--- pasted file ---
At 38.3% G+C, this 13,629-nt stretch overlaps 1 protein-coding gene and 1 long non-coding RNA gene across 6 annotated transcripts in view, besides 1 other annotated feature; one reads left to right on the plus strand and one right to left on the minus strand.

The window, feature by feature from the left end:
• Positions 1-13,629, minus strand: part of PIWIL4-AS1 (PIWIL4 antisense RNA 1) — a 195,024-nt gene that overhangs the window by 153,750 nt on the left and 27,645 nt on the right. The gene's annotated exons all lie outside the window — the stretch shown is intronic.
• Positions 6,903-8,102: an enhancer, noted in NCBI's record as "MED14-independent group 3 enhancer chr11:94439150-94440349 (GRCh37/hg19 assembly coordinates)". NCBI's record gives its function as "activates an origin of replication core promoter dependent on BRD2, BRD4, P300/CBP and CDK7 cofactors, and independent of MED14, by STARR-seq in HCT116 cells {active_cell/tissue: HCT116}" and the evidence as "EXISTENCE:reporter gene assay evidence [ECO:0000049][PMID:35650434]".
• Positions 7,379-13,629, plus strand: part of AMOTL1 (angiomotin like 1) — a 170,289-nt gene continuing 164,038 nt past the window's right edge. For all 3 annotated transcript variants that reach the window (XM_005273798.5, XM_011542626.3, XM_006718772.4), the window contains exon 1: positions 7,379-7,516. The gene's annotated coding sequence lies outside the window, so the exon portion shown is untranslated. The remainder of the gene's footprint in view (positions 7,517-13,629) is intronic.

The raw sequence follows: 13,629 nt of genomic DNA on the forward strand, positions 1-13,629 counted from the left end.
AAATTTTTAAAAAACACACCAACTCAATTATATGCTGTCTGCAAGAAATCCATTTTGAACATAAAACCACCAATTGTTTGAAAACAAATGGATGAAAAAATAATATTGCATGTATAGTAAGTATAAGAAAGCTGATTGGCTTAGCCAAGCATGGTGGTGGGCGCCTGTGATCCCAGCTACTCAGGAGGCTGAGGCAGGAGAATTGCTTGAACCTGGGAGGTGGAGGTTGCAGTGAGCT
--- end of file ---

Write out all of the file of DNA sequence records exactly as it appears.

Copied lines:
At 38.3% G+C, this 13,629-nt stretch overlaps 1 protein-coding gene and 1 long non-coding RNA gene across 6 annotated transcripts in view, besides 1 other annotated feature; one reads left to right on the plus strand and one right to left on the minus strand.

The window, feature by feature from the left end:
• Positions 1-13,629, minus strand: part of PIWIL4-AS1 (PIWIL4 antisense RNA 1) — a 195,024-nt gene that overhangs the window by 153,750 nt on the left and 27,645 nt on the right. The gene's annotated exons all lie outside the window — the stretch shown is intronic.
• Positions 6,903-8,102: an enhancer, noted in NCBI's record as "MED14-independent group 3 enhancer chr11:94439150-94440349 (GRCh37/hg19 assembly coordinates)". NCBI's record gives its function as "activates an origin of replication core promoter dependent on BRD2, BRD4, P300/CBP and CDK7 cofactors, and independent of MED14, by STARR-seq in HCT116 cells {active_cell/tissue: HCT116}" and the evidence as "EXISTENCE:reporter gene assay evidence [ECO:0000049][PMID:35650434]".
• Positions 7,379-13,629, plus strand: part of AMOTL1 (angiomotin like 1) — a 170,289-nt gene continuing 164,038 nt past the window's right edge. For all 3 annotated transcript variants that reach the window (XM_005273798.5, XM_011542626.3, XM_006718772.4), the window contains exon 1: positions 7,379-7,516. The gene's annotated coding sequence lies outside the window, so the exon portion shown is untranslated. The remainder of the gene's footprint in view (positions 7,517-13,629) is intronic.

The raw sequence follows: 13,629 nt of genomic DNA on the forward strand, positions 1-13,629 counted from the left end.
AAATTTTTAAAAAACACACCAACTCAATTATATGCTGTCTGCAAGAAATCCATTTTGAACATAAAACCACCAATTGTTTGAAAACAAATGGATGAAAAAATAATATTGCATGTATAGTAAGTATAAGAAAGCTGATTGGCTTAGCCAAGCATGGTGGTGGGCGCCTGTGATCCCAGCTACTCAGGAGGCTGAGGCAGGAGAATTGCTTGAACCTGGGAGGTGGAGGTTGCAGTGAGCT